My First Blog Post

Be yourself; Everyone else is already taken.

— Oscar Wilde.

This is the first post on my new blog. I’m just getting this new blog going, so stay tuned for more. Subscribe below to get notified when I post new updates.

Age 48…..Circa 1998

I was working as a Supervisor on the Psychiatric Unit of a hospital as an RN, BSN. There was a wide range of mental health issues among our patients. Schizophrenia, BiPolar Disorder, Borderline Personality Disorder, and so forth. We also had the occasional patient detoxing from heroin.

One morning while getting ready for work my Doberman Pincher had urinated in a very unacceptable location and I was not happy about it. As she paraded past me in the hallway I attempted to give her a swipe on her hind quarters, but I missed.

Instantly I knew I was in serious trouble as the pain in my lower back was excruciating. No matter how I moved the pain was horrifically constant. I climbed onto the couch and assumed every imaginable position possible without a hint of relief. I called a close friend who came immediately and helped get my 3 youngest children off to school. And then we headed to the Emergency Room at Halifax Hospital in Daytona Beach Florida.

The nurse gave me a couple of injections…Morphine for the pain and an anti inflammatory. Within 20 minutes I was high as a kite and ready to head back home. The pain was gone.

All tests were back. Labs, x-rays, Cat Scan. Diagnosis: a full-blown herniated disc. The following day the pain began to run down my right leg. Shortly thereafter I was numb from my butt down to my knee. Surgery was scheduled.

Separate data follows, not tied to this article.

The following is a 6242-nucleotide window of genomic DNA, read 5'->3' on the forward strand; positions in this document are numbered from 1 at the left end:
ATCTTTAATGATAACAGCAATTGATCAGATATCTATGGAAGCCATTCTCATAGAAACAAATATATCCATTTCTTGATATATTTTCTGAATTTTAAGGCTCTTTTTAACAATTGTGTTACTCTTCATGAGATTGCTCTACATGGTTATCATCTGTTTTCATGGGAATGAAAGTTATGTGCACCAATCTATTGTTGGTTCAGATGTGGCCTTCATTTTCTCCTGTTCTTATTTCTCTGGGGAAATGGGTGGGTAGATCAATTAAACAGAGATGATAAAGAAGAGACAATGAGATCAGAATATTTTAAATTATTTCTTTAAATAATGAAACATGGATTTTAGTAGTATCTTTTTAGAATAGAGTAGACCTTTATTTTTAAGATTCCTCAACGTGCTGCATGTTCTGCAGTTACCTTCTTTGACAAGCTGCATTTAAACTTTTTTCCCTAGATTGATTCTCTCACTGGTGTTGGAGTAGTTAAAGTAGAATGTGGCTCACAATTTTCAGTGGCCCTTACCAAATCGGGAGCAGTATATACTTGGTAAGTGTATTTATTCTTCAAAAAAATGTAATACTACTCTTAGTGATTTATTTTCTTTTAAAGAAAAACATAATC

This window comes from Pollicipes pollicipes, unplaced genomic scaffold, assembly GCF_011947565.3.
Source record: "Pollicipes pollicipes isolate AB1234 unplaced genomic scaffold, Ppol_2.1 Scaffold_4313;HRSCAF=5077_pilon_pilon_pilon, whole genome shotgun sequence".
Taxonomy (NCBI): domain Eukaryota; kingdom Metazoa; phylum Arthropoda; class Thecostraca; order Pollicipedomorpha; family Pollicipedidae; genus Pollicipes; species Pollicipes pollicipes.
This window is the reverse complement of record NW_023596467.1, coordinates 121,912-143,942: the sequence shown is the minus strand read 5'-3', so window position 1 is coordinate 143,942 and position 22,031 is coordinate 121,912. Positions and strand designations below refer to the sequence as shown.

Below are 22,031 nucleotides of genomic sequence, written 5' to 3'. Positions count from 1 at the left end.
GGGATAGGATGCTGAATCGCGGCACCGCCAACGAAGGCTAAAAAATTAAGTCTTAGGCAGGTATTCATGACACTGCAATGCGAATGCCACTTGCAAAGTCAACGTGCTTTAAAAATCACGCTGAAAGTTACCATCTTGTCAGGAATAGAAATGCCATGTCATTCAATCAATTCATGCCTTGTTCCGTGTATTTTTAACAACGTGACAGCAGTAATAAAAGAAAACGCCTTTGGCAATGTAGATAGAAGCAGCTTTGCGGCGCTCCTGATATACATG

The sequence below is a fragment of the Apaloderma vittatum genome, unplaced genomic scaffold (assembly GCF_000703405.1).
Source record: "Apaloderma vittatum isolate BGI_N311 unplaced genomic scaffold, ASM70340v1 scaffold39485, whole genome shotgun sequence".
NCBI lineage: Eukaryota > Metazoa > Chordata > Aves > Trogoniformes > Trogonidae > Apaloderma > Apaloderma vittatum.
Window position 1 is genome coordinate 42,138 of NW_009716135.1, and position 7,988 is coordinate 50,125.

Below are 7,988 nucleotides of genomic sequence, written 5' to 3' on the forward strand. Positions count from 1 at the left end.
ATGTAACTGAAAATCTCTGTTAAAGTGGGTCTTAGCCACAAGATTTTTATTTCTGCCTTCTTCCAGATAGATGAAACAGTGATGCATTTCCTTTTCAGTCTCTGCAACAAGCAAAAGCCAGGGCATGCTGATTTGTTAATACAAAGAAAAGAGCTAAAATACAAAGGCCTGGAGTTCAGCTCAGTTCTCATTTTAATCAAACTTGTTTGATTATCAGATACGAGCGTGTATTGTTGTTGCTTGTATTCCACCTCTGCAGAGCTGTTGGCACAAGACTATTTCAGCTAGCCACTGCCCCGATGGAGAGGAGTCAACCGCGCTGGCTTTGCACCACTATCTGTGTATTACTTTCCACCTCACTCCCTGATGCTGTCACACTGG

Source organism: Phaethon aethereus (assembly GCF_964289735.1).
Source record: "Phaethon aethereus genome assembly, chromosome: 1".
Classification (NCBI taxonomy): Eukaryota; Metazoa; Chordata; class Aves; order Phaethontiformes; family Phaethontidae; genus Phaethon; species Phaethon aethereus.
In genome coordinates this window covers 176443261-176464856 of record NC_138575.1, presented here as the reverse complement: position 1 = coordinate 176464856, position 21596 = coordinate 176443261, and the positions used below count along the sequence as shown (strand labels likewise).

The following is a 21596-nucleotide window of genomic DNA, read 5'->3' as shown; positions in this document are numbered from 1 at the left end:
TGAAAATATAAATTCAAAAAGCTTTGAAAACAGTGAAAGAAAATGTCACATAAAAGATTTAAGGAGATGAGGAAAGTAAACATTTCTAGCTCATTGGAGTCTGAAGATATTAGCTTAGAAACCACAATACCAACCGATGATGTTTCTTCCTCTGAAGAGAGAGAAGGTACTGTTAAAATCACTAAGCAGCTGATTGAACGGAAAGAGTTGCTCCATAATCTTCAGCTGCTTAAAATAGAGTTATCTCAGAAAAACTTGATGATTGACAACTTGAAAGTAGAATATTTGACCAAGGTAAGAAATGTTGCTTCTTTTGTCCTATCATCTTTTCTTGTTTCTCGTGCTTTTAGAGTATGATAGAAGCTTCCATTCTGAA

It was in the late 90’s that Big Pharma sent out their troops to train 25,000 physicians on the miracles of opioids for chronic and long-term pain.

After surgery, and at the time of my discharge, I was prescribed 7.5mg of Hydrocodone. After I took the first one I thought to myself: “Holy shit. Everyone should be prescribed this!” I felt elated and was ready to get down with the vacuum cleaner.

And so in 1998 my love affair with opioids began.

When I was 7…..circa 1957.

I can see myself still in my mind’s eye. Standing alone outside somewhere. Already having been introduced to the craziness of this world I asked myself: “What does life mean?”. I gave that question serious thought while a steady flow of worthless answers traveled across my young mind. And then suddenly, like an epiphany, the answer came. I was confident that I had found the true answer. I remember saying this to myself: “I must remember this so when I get older I will see if I was right.” With a sense of peace I went on about my day.